The last few sunny days has seen a veritable irruption of freshly emerged Red Admirals (Vanessa atalanta) in the garden. Some of them still had “crinkly” edges to their wings, where they hadn’t pumped up / dried out properly yet. This particularly fine specimen posed for photos. Absolutely stunning butterflies.
Butterflies have always intrigued me. The splash of animated colour they add to garden and hedgerow, their fascinating life cycles and the spectacular metamorphosis into their adult form has always been captivating. As a young child I remember being awestruck as I watched a peacock butterfly emerge from a chrysalis I’d collected in the garden. [...]
Are you interested in learning how to identify Irish butterflies? Would you like to contribute to butterfly conservation in Ireland? Can you make it to Tralee, Co. Kerry on Saturday 28 April? Butterfly Monitoring Workshop Date: Saturday 28 April 2012 Time: 10:30 am to 3:00 pm Venue: Business/IT Building, North Campus, Tralee Institute of Technology [...]
The Irish Butterfly Monitoring Scheme has released its annual report for 2010. Established in 2007 by the National Biodiversity Data Centre, this Citizen Science project aims to improve our overall understanding of Irish butterfly species, their distribution and their population dynamics. Last year the scheme involved more than 140 volunteers around the country who contributed [...]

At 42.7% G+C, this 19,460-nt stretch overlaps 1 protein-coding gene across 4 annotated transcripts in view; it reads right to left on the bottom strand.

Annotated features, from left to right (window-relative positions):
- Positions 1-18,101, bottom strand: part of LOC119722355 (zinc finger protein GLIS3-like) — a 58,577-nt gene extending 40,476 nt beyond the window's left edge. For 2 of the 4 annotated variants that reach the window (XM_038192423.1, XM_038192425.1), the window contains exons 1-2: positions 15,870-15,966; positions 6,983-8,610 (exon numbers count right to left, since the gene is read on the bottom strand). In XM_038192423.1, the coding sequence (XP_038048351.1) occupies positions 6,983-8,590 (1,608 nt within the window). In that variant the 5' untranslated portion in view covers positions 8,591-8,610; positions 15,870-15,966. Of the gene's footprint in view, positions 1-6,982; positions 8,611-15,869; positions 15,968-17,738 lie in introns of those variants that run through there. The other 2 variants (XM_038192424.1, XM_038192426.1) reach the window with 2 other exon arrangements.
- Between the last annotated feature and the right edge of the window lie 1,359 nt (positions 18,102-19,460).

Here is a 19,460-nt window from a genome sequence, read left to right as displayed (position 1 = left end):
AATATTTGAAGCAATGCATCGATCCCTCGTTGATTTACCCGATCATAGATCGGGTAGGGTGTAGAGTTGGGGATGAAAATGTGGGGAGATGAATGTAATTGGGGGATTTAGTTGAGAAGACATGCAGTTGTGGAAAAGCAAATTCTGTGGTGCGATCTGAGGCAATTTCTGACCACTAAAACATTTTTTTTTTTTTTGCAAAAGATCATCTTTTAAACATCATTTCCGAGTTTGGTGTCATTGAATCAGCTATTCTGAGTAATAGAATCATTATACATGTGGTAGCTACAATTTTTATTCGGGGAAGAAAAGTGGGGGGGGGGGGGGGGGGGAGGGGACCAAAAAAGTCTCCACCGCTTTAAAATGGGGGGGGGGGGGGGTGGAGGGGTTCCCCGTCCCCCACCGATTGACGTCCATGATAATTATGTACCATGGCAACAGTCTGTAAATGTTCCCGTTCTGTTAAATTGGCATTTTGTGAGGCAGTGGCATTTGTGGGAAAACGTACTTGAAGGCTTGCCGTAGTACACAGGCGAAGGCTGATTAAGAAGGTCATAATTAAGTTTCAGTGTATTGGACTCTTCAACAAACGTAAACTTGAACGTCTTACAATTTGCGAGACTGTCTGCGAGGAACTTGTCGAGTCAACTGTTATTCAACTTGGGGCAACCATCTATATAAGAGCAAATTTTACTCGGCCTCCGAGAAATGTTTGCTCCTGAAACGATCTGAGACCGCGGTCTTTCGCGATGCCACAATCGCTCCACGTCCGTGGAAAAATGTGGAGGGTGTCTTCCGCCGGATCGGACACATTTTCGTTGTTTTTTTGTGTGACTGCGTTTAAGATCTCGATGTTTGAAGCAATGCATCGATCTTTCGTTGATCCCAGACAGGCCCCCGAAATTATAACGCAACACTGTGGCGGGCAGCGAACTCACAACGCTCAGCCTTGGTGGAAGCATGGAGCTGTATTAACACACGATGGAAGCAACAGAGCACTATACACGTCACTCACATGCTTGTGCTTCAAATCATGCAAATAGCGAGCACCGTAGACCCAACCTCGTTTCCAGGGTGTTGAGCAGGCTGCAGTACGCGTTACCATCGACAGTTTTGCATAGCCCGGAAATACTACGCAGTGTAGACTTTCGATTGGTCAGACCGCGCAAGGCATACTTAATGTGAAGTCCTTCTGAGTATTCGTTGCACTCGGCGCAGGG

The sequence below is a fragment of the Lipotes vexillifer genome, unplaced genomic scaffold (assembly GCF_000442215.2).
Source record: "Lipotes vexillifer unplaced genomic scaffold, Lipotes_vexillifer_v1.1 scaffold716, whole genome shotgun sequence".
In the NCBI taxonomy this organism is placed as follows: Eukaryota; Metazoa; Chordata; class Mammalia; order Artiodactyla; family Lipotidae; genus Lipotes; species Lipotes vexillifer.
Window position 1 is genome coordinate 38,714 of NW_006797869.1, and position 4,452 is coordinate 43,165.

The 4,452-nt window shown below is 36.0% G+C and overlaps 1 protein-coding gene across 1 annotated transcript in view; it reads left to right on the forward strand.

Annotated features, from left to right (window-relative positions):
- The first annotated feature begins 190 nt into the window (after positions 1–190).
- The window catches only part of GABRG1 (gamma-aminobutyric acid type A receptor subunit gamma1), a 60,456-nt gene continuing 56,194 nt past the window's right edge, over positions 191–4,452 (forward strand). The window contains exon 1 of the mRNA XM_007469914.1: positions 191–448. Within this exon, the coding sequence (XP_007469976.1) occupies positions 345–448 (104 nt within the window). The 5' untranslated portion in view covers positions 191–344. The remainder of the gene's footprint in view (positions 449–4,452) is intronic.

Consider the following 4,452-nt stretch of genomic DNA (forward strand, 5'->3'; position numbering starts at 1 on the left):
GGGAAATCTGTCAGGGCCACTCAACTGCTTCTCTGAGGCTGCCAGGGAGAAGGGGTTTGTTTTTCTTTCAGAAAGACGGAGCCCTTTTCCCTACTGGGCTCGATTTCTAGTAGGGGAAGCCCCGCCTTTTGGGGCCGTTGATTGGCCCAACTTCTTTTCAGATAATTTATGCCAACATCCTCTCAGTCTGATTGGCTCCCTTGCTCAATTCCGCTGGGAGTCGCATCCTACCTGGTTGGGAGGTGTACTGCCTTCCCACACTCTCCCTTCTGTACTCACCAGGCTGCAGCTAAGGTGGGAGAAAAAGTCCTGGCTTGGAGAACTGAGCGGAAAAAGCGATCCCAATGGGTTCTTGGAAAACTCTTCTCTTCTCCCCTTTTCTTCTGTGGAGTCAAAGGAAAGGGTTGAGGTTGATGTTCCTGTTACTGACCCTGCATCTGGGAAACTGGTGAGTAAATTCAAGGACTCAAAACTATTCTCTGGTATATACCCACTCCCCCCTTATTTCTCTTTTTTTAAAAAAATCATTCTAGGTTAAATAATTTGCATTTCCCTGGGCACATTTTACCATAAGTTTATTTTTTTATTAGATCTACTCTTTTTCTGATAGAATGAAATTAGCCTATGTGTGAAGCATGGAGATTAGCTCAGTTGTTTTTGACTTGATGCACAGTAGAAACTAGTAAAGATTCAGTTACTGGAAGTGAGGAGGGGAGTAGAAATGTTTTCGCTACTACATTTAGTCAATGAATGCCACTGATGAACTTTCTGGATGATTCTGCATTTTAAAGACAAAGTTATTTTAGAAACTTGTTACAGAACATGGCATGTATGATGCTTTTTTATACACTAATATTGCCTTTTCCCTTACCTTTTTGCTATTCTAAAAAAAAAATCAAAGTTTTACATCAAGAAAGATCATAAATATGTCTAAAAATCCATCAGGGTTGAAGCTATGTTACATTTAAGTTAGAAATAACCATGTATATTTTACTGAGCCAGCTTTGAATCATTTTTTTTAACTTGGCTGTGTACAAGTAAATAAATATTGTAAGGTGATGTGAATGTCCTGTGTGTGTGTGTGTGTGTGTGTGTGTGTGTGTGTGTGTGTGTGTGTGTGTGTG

The holly blue is a tiny blue butterfly that has a scattered distribution around Ireland. It is largely confined to the relatively scarce patches of native woodland that still support both holly and ivy. It is also found in urban and suburban gardens or parkland where these plants feature prominently. This attractive little insect exhibits [...]
A national survey of the rare marsh fritillary butterfly is currently being commissioned by the National Parks and Wildlife Service (NPWS) and the National Biodiversity Data Centre according to press reports at the end of last week. Butterfly expert and ecologist Dr Eugenie Regan of the National Biodiversity Data Centre described the survey as "the [...]
The large, unmistakeable eye-spots on each of the hind-wings, which resemble those on a peacock’s tail, are what give this striking butterfly its name. It is one of the largest and most colourful butterflies in Ireland, and is a welcome visitor to our gardens in early spring and late summer. The colourful, striking pattern on [...]